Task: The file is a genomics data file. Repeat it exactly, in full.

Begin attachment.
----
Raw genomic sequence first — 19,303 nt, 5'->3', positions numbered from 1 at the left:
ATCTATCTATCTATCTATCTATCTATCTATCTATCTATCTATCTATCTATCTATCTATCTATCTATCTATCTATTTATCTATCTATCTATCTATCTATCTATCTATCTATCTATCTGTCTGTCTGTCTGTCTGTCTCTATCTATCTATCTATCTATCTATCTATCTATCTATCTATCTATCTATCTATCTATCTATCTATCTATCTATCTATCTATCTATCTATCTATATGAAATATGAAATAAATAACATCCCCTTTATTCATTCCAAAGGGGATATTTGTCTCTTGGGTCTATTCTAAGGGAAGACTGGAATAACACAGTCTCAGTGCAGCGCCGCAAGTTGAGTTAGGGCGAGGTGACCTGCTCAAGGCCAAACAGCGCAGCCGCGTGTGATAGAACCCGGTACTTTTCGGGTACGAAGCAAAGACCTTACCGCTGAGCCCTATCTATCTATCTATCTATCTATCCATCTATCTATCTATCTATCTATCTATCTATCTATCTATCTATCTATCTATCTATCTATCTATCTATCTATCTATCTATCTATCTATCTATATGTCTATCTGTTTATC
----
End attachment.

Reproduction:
Raw genomic sequence first — 19,303 nt, 5'->3', positions numbered from 1 at the left:
ATCTATCTATCTATCTATCTATCTATCTATCTATCTATCTATCTATCTATCTATCTATCTATCTATCTATCTATTTATCTATCTATCTATCTATCTATCTATCTATCTATCTATCTGTCTGTCTGTCTGTCTGTCTCTATCTATCTATCTATCTATCTATCTATCTATCTATCTATCTATCTATCTATCTATCTATCTATCTATCTATCTATCTATCTATCTATCTATATGAAATATGAAATAAATAACATCCCCTTTATTCATTCCAAAGGGGATATTTGTCTCTTGGGTCTATTCTAAGGGAAGACTGGAATAACACAGTCTCAGTGCAGCGCCGCAAGTTGAGTTAGGGCGAGGTGACCTGCTCAAGGCCAAACAGCGCAGCCGCGTGTGATAGAACCCGGTACTTTTCGGGTACGAAGCAAAGACCTTACCGCTGAGCCCTATCTATCTATCTATCTATCTATCCATCTATCTATCTATCTATCTATCTATCTATCTATCTATCTATCTATCTATCTATCTATCTATCTATCTATCTATCTATCTATCTATCTATATGTCTATCTGTTTATC